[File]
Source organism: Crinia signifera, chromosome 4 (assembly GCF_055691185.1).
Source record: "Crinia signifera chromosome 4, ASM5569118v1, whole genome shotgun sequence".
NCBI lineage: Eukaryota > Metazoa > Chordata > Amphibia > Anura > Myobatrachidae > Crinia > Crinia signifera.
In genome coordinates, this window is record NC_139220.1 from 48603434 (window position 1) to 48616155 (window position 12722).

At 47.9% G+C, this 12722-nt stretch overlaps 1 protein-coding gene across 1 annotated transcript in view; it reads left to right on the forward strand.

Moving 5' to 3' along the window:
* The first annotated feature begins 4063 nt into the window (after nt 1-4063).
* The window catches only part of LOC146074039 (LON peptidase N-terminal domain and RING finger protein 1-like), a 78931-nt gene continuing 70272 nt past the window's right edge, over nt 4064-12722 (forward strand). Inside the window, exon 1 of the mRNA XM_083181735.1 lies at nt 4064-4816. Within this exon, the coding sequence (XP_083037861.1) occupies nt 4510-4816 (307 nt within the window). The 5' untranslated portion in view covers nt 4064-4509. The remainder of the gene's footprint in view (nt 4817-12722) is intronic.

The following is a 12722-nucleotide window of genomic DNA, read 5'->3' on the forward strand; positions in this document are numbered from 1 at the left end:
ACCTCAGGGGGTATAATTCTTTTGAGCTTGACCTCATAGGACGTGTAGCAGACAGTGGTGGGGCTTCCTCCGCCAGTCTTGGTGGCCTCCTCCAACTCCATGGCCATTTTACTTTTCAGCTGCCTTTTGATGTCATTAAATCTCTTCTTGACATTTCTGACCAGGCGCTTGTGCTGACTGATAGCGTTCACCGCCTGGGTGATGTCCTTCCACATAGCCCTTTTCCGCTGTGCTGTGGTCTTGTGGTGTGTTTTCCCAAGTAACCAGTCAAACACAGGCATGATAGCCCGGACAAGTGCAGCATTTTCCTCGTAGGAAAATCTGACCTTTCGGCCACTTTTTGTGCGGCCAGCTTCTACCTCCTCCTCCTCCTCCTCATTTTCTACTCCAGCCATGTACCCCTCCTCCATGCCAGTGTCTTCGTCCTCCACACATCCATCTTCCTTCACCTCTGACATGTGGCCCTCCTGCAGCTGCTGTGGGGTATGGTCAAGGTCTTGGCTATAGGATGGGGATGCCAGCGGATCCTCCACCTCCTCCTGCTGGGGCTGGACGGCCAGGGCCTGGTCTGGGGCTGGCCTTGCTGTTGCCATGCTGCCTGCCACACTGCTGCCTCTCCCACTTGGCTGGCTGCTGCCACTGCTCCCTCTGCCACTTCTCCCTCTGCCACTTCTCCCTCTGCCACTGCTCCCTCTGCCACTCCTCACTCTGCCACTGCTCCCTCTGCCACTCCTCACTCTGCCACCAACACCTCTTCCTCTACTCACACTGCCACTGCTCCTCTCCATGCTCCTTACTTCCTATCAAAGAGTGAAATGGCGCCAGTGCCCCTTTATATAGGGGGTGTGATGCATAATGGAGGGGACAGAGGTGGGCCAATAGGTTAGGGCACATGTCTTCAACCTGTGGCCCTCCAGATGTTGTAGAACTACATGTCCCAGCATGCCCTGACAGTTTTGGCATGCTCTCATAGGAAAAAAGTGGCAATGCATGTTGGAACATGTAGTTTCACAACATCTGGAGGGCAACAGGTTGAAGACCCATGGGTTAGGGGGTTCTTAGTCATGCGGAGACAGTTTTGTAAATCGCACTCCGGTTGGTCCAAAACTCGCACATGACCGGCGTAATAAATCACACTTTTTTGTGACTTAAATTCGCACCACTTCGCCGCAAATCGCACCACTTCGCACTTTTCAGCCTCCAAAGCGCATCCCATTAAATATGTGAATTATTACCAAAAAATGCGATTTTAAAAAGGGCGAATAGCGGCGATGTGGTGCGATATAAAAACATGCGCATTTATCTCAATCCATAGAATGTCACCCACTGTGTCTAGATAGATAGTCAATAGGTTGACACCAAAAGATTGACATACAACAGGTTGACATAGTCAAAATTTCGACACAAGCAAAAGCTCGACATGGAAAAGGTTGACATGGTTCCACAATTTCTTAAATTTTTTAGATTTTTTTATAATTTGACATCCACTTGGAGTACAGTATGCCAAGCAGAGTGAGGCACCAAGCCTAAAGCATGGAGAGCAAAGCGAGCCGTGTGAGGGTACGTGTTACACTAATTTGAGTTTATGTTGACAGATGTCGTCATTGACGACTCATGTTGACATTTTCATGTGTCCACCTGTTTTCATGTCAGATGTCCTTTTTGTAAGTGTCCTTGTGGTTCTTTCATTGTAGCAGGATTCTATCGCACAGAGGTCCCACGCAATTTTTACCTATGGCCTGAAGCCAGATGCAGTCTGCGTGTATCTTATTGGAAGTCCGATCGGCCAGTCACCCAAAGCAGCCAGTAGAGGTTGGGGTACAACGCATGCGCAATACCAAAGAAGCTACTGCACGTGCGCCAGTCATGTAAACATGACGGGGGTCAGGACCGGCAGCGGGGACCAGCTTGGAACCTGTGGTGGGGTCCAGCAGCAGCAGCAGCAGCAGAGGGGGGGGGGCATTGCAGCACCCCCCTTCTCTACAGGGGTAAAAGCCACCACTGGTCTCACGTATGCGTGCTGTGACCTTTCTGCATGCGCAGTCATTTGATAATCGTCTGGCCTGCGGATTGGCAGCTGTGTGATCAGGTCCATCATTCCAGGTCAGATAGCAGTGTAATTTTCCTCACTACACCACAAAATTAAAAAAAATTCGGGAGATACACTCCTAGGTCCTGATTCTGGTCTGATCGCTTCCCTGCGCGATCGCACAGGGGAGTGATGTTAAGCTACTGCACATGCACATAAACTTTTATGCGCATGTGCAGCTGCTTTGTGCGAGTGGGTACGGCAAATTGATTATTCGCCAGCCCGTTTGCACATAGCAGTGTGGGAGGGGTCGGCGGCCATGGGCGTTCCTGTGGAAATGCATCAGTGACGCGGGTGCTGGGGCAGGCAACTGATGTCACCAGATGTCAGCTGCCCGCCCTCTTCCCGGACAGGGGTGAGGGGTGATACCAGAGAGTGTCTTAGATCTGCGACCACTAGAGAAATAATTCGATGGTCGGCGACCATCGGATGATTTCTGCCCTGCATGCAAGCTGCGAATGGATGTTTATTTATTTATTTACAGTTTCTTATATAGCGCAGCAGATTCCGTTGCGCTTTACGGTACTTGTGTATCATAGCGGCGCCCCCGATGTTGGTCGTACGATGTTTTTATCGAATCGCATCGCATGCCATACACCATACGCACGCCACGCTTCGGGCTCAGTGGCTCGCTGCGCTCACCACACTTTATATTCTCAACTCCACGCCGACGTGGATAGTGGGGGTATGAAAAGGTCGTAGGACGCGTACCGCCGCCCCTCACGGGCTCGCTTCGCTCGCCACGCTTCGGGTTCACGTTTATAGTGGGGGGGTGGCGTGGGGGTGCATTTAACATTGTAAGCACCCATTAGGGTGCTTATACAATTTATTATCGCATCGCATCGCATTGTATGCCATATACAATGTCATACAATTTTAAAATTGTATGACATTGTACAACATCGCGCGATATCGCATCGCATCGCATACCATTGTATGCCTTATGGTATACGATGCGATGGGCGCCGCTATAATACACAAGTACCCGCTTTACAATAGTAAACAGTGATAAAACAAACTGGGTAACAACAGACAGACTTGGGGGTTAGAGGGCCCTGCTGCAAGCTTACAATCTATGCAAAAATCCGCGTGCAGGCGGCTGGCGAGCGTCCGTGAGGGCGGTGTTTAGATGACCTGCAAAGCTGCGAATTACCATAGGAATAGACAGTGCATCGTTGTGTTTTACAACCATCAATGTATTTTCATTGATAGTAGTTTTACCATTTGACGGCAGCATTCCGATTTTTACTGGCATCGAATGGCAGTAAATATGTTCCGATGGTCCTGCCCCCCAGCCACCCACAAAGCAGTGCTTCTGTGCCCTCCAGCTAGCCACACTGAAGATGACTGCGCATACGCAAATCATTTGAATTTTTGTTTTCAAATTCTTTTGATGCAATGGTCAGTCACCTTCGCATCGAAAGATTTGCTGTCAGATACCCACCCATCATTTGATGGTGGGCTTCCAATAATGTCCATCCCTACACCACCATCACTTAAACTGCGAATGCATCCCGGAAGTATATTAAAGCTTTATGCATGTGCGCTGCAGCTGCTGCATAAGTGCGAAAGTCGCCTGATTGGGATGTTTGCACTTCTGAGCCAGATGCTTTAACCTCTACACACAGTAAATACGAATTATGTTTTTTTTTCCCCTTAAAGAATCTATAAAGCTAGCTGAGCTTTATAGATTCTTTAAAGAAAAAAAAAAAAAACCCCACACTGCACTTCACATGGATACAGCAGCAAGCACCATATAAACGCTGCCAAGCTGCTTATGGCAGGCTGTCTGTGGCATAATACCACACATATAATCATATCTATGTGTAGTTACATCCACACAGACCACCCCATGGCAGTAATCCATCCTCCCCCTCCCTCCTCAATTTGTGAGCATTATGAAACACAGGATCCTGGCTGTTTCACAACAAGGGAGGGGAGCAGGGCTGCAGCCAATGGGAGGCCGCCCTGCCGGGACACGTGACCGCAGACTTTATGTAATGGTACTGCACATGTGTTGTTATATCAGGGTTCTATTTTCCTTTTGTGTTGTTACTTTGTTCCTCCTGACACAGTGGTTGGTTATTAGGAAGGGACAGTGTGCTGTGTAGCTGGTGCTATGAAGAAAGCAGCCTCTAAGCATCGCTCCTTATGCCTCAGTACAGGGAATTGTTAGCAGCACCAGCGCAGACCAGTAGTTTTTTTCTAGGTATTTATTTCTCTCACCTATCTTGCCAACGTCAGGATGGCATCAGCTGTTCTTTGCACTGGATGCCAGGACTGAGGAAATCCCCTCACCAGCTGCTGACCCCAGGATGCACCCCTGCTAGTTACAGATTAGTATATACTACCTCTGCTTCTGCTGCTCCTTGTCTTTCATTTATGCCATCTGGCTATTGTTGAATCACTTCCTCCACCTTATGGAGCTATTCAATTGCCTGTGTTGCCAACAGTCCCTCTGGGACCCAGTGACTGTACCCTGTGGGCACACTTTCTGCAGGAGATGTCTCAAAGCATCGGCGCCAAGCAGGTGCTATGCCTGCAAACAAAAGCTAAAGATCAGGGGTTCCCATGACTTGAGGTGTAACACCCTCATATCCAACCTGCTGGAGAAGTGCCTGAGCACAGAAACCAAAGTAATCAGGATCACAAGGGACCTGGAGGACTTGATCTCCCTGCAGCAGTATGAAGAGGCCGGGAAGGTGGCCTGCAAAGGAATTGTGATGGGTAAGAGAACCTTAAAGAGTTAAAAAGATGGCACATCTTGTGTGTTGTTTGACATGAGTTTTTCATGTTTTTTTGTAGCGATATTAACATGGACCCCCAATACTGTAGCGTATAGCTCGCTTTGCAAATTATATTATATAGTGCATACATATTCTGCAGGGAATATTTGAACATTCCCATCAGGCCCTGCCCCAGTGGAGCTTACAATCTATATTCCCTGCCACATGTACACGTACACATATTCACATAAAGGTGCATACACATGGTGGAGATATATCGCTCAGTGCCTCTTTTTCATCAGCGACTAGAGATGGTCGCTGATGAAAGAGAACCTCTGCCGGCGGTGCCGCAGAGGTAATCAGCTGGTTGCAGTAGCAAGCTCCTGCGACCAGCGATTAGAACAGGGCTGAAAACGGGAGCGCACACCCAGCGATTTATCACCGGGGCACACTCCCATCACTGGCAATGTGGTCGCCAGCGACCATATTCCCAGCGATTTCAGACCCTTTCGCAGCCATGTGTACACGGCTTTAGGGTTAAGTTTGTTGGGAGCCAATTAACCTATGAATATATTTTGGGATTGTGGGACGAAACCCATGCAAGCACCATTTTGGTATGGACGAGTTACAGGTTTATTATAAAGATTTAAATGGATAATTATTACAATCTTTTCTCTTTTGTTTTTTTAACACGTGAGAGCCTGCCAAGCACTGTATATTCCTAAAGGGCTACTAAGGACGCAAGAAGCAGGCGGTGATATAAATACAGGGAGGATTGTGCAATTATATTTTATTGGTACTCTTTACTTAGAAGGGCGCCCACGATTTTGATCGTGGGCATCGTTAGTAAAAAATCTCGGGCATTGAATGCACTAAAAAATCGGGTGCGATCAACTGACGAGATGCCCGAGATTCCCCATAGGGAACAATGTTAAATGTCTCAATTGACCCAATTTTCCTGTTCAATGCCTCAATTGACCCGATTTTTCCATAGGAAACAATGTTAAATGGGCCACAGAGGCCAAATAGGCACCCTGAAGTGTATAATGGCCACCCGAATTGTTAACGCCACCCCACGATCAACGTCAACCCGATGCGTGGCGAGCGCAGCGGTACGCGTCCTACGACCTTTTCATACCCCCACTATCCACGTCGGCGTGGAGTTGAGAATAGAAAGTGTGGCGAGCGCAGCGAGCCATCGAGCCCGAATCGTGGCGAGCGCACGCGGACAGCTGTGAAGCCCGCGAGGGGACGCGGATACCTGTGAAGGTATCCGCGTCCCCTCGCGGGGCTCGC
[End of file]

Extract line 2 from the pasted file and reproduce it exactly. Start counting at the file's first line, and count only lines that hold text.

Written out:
Source record: "Crinia signifera chromosome 4, ASM5569118v1, whole genome shotgun sequence".